Current Location: ~/Brainstorm
Current Music: Me First And The Gimme Gimmes, "Science Fiction Double Feature"
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From:lienne
Date:December 22nd, 2009 12:02 pm (UTC)
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One of the things I liked most about Avatar was the details. Somebody made a single offhanded mention of low gravity, and there's the explanation for why the Na'vi are dragon-riding giants. When Grace is trying to explain the science of Eywa to Parker, she uses concepts I'm familiar with from a rudimentary grounding in cognitive science. There's not a lot of heavy-handed exposition, but with a few exceptions, all the sci-fi is very subtly right.

The main thing that got to me was the braids. It just doesn't make even a little bit of sense for all the Na'vi to have braids with brain-USB* filaments sprouting from the end, especially not when every other species has a pair of tails coming out the backs of their heads. If the braids are tails they shouldn't look like braids, and if they're literal braids, does that mean the filaments are braided into them? That doesn't sound logical or safe.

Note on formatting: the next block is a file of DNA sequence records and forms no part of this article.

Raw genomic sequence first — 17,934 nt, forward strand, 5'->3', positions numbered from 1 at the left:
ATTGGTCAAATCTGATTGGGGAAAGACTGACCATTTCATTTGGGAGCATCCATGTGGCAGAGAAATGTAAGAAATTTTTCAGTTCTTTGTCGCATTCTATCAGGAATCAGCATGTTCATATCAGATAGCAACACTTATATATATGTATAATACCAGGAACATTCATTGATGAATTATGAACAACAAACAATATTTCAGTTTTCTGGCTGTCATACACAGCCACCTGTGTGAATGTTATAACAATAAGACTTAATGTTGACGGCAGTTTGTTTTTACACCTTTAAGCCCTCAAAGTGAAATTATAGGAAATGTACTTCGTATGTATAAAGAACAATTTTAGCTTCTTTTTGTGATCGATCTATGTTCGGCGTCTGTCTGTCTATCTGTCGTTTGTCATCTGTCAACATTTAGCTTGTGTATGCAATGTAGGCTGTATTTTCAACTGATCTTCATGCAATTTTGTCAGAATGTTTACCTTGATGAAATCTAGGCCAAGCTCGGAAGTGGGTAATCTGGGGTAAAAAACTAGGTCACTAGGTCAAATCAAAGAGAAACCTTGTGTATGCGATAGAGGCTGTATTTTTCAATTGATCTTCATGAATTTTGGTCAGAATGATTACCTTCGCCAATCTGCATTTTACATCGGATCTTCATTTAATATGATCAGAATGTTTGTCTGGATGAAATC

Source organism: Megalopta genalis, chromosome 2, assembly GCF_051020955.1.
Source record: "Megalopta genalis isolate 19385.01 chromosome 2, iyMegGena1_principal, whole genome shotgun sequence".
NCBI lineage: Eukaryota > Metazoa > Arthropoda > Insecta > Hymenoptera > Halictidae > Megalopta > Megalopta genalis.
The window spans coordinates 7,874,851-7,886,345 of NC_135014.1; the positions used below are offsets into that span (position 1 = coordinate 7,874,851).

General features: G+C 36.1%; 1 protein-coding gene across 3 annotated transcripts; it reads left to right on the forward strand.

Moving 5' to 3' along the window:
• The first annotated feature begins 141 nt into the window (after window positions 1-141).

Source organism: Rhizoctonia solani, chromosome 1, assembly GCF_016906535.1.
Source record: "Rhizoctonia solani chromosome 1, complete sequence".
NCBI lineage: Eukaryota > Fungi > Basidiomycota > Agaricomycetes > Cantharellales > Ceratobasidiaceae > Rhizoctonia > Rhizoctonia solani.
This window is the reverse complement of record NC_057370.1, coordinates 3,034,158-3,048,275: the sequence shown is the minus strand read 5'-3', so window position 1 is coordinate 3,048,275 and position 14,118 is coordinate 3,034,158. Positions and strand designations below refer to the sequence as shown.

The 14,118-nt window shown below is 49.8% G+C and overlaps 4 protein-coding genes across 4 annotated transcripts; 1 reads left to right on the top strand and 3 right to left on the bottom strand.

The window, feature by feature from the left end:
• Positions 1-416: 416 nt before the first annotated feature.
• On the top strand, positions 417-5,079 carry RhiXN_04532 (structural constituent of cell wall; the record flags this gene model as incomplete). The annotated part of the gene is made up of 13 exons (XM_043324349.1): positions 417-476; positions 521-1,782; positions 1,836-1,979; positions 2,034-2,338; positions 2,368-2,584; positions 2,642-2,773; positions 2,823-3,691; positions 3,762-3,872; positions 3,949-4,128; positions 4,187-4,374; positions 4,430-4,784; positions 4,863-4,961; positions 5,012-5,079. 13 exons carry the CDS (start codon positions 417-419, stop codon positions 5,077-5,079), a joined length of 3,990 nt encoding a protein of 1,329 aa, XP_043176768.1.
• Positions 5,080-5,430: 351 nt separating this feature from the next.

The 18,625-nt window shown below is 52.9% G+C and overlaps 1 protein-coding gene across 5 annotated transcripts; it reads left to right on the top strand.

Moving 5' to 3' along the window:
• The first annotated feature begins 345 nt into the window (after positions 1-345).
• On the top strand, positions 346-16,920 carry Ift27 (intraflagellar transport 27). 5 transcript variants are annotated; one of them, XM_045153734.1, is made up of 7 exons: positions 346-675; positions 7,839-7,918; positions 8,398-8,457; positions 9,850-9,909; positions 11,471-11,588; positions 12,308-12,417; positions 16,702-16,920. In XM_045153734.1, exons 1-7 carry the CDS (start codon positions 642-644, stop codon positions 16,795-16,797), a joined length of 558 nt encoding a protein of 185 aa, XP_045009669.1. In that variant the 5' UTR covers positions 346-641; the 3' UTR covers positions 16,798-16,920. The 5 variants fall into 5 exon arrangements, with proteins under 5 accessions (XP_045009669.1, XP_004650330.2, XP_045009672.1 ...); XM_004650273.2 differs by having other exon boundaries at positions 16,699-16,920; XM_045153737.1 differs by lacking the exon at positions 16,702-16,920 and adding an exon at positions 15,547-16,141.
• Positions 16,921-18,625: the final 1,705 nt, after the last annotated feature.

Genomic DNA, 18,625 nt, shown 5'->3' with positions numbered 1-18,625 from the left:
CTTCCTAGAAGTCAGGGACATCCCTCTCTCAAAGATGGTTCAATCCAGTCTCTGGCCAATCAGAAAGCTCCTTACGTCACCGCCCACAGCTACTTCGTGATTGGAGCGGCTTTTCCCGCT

But then, of course, the edict of unobtainium is there to tell my nitpicking brain to shut up and enjoy the pretty. It worked pretty well on me, too.

*I can't think of a better term for this, can you?
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From:frameacloud
Date:December 22nd, 2009 12:59 pm (UTC)
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You're right, the little tiny detail-dropping instead of massive exposition was perfect. That is one of the things they did really right about this movie.

I assumed that the queue is braided *around* the neural interface in the same way that a horse's tail-hairs can be braided around an actual fleshy tail. Under the hair, I assume that it looks much the same as the fleshy tail-like appendage that other species have coming out of their napes.